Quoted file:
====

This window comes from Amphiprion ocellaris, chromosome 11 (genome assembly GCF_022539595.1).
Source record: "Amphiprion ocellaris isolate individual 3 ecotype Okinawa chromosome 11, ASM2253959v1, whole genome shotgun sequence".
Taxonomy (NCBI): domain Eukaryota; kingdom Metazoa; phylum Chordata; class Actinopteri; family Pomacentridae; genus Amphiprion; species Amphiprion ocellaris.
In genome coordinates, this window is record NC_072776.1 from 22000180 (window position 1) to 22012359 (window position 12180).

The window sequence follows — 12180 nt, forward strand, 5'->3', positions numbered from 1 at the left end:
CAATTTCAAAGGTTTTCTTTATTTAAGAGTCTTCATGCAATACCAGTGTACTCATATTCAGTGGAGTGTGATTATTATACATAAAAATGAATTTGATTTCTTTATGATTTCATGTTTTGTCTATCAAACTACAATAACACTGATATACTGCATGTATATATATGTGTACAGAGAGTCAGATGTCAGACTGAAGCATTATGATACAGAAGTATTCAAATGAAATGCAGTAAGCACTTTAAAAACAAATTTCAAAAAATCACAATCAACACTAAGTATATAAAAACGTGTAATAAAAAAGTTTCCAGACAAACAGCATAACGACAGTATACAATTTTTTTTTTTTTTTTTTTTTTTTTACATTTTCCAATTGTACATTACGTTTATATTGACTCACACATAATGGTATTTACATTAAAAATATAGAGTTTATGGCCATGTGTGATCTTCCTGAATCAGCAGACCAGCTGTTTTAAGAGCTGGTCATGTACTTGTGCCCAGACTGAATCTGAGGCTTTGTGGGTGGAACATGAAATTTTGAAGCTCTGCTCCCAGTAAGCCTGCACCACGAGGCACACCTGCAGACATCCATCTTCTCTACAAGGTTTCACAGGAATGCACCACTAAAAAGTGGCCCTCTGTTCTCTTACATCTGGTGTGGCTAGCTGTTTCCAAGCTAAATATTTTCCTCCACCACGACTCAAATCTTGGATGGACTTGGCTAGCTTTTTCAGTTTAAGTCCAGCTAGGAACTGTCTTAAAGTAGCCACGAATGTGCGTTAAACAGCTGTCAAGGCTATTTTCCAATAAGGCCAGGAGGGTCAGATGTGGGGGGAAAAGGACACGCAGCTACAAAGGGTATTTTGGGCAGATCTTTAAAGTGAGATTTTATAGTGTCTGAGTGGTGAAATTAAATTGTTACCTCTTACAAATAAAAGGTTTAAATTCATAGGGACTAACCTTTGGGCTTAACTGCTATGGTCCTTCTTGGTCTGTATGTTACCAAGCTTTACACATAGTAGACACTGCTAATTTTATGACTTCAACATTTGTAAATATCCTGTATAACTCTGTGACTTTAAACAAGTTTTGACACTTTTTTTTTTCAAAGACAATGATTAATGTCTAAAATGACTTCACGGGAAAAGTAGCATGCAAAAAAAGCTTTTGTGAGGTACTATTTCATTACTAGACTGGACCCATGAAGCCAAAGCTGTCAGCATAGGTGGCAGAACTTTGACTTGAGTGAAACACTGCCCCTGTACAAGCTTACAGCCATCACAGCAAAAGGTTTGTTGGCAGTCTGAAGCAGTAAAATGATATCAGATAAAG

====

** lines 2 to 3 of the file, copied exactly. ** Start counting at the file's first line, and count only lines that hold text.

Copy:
Source record: "Amphiprion ocellaris isolate individual 3 ecotype Okinawa chromosome 11, ASM2253959v1, whole genome shotgun sequence".
Taxonomy (NCBI): domain Eukaryota; kingdom Metazoa; phylum Chordata; class Actinopteri; family Pomacentridae; genus Amphiprion; species Amphiprion ocellaris.